October 8

Fictober, Prompt 8 – “Can’t you stay?”

Warnings: none. Fantasy, with a snake friend.

I felt my tracking spell die as I climbed out of the culvert and scrambled up the dirt embankment that rose just outside the city limits. Cursing, I hauled myself up faster, and darted across the road and through the trees on the other side.

Coming to a halt at the edge of the huge field that suddenly stretched out before me, I quickly pulled the tuft of fur out of the pouch at my belt and crouched down to perform the spell again. It should still work, I had only nabbed the fur a short time ago.

The spell flared to life…and then promptly died again.

I stared at the fur, and then out at the field. Distance shouldn’t have been an issue, not at this range, and even if there were a lot of rats here, it should still have worked.

But, the tracking spells were not perfect, and a large number of rats might be enough to confuse it, especially if there were any that might be related to the one I had tracked.

I stared out at the field again in deepening dismay. How was I to find a single rat in this huge field without my tracking spell? I couldn’t just let it go. More people were falling ill by the day, and my searching had led me to that rat, specifically. I had to get my hands on it, or the illness was going to spread, and that inevitably meant that a lot of people were going to die.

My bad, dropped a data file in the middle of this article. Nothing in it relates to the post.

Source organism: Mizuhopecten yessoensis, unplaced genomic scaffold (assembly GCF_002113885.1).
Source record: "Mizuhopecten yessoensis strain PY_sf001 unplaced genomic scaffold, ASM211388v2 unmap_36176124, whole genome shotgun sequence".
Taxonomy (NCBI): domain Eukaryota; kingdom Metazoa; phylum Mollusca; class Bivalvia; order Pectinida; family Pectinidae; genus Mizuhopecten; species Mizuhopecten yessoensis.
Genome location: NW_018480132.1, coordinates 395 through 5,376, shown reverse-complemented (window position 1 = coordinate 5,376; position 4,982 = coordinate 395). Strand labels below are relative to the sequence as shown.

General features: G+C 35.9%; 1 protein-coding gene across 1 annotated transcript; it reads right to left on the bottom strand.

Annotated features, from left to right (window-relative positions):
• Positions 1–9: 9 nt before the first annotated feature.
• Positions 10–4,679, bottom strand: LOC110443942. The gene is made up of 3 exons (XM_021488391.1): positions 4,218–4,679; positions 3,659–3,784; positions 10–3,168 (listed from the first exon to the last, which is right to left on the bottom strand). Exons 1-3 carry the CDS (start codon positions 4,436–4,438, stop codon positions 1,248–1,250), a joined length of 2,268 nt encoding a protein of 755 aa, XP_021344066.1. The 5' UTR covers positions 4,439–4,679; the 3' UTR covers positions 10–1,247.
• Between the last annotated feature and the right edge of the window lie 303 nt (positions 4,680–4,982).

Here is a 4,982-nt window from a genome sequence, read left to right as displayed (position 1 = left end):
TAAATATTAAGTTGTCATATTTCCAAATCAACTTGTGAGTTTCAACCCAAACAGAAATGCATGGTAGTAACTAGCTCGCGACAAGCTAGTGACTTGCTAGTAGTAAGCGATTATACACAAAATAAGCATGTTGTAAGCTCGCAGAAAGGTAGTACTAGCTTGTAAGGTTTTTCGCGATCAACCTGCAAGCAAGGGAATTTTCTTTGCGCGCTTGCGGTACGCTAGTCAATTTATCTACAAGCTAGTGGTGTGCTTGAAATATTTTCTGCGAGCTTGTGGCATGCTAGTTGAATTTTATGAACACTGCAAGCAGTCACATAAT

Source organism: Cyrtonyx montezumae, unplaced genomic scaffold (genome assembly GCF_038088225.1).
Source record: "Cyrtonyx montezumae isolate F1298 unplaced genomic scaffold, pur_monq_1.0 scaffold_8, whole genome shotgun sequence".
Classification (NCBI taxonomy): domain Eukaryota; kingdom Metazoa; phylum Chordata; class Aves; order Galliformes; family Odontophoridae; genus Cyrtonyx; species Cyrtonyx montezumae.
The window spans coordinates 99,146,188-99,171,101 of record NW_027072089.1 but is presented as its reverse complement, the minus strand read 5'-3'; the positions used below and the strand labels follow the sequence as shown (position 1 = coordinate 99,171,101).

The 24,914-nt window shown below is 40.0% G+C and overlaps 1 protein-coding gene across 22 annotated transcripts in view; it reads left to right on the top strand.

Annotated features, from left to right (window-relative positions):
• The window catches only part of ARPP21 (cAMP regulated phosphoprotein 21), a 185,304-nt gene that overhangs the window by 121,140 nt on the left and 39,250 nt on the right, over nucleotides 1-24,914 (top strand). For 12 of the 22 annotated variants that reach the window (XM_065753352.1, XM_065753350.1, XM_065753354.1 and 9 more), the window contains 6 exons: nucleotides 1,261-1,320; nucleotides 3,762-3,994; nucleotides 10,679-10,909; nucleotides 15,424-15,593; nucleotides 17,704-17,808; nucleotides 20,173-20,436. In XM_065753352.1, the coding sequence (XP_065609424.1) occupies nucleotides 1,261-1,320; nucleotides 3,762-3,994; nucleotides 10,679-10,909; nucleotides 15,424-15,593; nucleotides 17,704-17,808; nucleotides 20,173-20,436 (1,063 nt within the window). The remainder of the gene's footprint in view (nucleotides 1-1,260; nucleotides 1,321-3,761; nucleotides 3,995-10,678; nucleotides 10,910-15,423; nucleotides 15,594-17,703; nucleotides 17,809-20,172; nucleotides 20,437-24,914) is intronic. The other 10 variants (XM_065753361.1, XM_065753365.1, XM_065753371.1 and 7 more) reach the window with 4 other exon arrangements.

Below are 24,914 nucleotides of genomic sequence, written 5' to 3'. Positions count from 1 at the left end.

I started running through the list of possible spells that I could use, wondering if there was any way I could modify the tracking spell sufficiently to get it to work—

Something moved, slithering, out of the corner of my eye, and I jerked my gaze down.

Along the edge of the grass came a snake, a large one, patterned light with regular dark patches down the length of its body, shading from nearly black to light brown.

Slowly, I crouched down.

The snake froze, clearly looking at me. It flicked its tongue once, but otherwise remained still.

“Ah, hello,” I told it in a soft voice, carefully reaching out one hand, letting magic spark low at my fingertips. “Would you be willing to help me, perhaps?”

The tongue flicked again, out-up-down-in, but the snake did not move.

“I’m trying to find a rat, you see. A specific rat,” I explained. Magic would potentially allow the snake to understand me, but only it could choose to engage or not. Some animals were curious and inclined to welcome such connections when offered, but I wasn’t sure how a snake would feel. I had a sense that they were more cautious.

“Please?” I tried, still attempting to look friendly (what did snakes consider friendly?). On a whim, I stuck my tongue out and tried to imitate that up-down flicker. It felt strange, but I tried again and it seemed easier the second time. I spared a brief thought to be glad that there were none around to see me sticking my tongue out at a snake.

Then, to my amazement, the snake tasted the air again itself, and then slithered towards me.

Had that worked somehow?

I held my breath and kept my hand steady. The snake’s tongue tickled ever so slightly as it brushed my fingertips, and the snake pulled its head back quickly, as if the magic had felt strange. But it did not withdraw fully, and after a moment stretched forward, trying again.